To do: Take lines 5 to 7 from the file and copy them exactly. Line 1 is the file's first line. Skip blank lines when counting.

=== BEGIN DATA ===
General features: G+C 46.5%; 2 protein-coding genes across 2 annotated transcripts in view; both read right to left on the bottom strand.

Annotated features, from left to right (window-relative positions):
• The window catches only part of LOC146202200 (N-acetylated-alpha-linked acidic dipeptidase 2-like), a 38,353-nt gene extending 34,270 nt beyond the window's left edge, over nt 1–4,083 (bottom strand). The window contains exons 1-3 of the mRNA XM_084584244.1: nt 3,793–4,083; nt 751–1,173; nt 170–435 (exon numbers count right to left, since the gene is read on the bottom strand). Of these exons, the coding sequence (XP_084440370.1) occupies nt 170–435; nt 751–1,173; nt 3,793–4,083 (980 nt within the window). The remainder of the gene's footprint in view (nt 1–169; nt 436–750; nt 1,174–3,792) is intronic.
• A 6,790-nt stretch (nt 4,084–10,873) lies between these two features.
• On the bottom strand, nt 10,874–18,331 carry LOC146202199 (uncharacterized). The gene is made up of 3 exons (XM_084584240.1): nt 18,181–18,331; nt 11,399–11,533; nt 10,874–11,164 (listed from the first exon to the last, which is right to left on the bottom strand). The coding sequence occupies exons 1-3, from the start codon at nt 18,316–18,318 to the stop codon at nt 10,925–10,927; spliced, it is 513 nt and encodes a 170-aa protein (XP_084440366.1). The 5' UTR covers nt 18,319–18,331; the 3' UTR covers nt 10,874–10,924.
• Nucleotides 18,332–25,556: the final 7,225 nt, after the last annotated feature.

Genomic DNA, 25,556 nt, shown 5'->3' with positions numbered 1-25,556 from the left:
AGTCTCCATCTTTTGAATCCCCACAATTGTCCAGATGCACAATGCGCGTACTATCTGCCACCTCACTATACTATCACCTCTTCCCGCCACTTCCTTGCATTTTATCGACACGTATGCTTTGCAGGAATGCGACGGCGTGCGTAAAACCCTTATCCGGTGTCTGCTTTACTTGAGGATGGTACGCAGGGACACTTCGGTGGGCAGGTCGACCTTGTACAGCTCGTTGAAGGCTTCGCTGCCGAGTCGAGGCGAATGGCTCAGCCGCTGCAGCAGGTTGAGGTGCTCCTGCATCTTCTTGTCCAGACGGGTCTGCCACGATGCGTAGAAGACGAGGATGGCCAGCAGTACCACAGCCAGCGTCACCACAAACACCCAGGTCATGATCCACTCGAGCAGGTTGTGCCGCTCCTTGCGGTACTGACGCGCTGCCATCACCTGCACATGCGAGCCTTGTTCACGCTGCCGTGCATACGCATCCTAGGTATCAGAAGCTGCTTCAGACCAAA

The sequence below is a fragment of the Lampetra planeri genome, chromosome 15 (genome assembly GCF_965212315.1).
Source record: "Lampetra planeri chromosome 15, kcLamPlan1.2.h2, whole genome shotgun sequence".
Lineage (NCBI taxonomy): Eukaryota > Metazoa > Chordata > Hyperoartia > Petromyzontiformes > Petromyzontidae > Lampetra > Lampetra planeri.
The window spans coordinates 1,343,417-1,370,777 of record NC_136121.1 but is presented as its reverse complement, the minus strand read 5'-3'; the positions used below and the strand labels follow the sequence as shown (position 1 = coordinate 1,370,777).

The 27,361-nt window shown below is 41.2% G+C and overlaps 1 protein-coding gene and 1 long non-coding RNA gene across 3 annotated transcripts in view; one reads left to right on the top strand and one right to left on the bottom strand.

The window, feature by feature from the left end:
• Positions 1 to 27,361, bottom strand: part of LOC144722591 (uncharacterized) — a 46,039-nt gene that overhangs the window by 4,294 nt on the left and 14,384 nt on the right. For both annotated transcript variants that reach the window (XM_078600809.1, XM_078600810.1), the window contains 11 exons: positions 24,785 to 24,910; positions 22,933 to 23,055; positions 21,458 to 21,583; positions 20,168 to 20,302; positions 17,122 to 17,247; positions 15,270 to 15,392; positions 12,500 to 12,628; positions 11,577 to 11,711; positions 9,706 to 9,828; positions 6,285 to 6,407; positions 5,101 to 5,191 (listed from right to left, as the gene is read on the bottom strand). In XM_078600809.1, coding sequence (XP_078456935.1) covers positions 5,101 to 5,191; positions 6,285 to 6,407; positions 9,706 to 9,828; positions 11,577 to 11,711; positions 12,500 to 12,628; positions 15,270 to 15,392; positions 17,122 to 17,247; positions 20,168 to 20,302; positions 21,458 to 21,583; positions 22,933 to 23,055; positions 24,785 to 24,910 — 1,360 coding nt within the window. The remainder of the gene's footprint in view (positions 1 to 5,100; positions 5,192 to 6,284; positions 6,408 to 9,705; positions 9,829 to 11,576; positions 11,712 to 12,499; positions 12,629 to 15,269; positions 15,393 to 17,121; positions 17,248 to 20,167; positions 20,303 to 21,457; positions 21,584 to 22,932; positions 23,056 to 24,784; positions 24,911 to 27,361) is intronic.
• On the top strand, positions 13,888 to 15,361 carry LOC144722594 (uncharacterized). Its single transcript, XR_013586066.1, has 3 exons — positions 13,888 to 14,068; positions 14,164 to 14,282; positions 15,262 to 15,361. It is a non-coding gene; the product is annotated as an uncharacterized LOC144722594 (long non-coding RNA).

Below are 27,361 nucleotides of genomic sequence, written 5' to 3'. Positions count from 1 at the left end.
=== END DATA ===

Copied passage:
• On the bottom strand, nt 10,874–18,331 carry LOC146202199 (uncharacterized). The gene is made up of 3 exons (XM_084584240.1): nt 18,181–18,331; nt 11,399–11,533; nt 10,874–11,164 (listed from the first exon to the last, which is right to left on the bottom strand). The coding sequence occupies exons 1-3, from the start codon at nt 18,316–18,318 to the stop codon at nt 10,925–10,927; spliced, it is 513 nt and encodes a 170-aa protein (XP_084440366.1). The 5' UTR covers nt 18,319–18,331; the 3' UTR covers nt 10,874–10,924.
• Nucleotides 18,332–25,556: the final 7,225 nt, after the last annotated feature.

Genomic DNA, 25,556 nt, shown 5'->3' with positions numbered 1-25,556 from the left: